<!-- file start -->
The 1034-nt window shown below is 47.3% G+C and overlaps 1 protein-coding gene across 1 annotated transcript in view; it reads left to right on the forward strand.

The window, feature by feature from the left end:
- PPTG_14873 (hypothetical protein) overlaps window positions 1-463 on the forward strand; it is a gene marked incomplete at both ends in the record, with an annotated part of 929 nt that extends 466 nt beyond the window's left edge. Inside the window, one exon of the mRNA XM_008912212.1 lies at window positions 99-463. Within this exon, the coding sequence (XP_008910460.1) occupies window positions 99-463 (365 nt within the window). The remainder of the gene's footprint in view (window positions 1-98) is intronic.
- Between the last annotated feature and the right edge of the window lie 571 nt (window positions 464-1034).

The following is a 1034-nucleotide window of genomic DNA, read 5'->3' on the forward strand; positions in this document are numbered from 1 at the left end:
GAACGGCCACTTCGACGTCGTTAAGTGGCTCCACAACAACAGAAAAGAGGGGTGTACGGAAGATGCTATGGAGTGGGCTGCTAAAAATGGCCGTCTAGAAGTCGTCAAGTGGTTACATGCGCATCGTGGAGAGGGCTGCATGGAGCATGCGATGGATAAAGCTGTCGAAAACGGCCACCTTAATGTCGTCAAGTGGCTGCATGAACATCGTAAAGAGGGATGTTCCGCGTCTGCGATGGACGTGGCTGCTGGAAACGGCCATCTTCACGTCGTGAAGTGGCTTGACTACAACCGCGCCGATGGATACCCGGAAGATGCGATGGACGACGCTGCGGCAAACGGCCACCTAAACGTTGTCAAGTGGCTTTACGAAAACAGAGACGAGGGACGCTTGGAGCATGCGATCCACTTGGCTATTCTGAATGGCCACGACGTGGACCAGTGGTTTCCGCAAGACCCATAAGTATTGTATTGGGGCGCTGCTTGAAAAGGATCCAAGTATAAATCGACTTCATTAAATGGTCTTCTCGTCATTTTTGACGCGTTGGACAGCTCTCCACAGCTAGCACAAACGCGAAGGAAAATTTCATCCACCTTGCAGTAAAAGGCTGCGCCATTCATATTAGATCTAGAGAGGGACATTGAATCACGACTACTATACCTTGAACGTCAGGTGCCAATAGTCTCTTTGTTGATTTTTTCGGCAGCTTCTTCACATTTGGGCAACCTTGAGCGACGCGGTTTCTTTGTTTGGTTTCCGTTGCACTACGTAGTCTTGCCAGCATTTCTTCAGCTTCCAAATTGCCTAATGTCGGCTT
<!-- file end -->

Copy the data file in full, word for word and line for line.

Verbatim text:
The 1034-nt window shown below is 47.3% G+C and overlaps 1 protein-coding gene across 1 annotated transcript in view; it reads left to right on the forward strand.

The window, feature by feature from the left end:
- PPTG_14873 (hypothetical protein) overlaps window positions 1-463 on the forward strand; it is a gene marked incomplete at both ends in the record, with an annotated part of 929 nt that extends 466 nt beyond the window's left edge. Inside the window, one exon of the mRNA XM_008912212.1 lies at window positions 99-463. Within this exon, the coding sequence (XP_008910460.1) occupies window positions 99-463 (365 nt within the window). The remainder of the gene's footprint in view (window positions 1-98) is intronic.
- Between the last annotated feature and the right edge of the window lie 571 nt (window positions 464-1034).

The following is a 1034-nucleotide window of genomic DNA, read 5'->3' on the forward strand; positions in this document are numbered from 1 at the left end:
GAACGGCCACTTCGACGTCGTTAAGTGGCTCCACAACAACAGAAAAGAGGGGTGTACGGAAGATGCTATGGAGTGGGCTGCTAAAAATGGCCGTCTAGAAGTCGTCAAGTGGTTACATGCGCATCGTGGAGAGGGCTGCATGGAGCATGCGATGGATAAAGCTGTCGAAAACGGCCACCTTAATGTCGTCAAGTGGCTGCATGAACATCGTAAAGAGGGATGTTCCGCGTCTGCGATGGACGTGGCTGCTGGAAACGGCCATCTTCACGTCGTGAAGTGGCTTGACTACAACCGCGCCGATGGATACCCGGAAGATGCGATGGACGACGCTGCGGCAAACGGCCACCTAAACGTTGTCAAGTGGCTTTACGAAAACAGAGACGAGGGACGCTTGGAGCATGCGATCCACTTGGCTATTCTGAATGGCCACGACGTGGACCAGTGGTTTCCGCAAGACCCATAAGTATTGTATTGGGGCGCTGCTTGAAAAGGATCCAAGTATAAATCGACTTCATTAAATGGTCTTCTCGTCATTTTTGACGCGTTGGACAGCTCTCCACAGCTAGCACAAACGCGAAGGAAAATTTCATCCACCTTGCAGTAAAAGGCTGCGCCATTCATATTAGATCTAGAGAGGGACATTGAATCACGACTACTATACCTTGAACGTCAGGTGCCAATAGTCTCTTTGTTGATTTTTTCGGCAGCTTCTTCACATTTGGGCAACCTTGAGCGACGCGGTTTCTTTGTTTGGTTTCCGTTGCACTACGTAGTCTTGCCAGCATTTCTTCAGCTTCCAAATTGCCTAATGTCGGCTT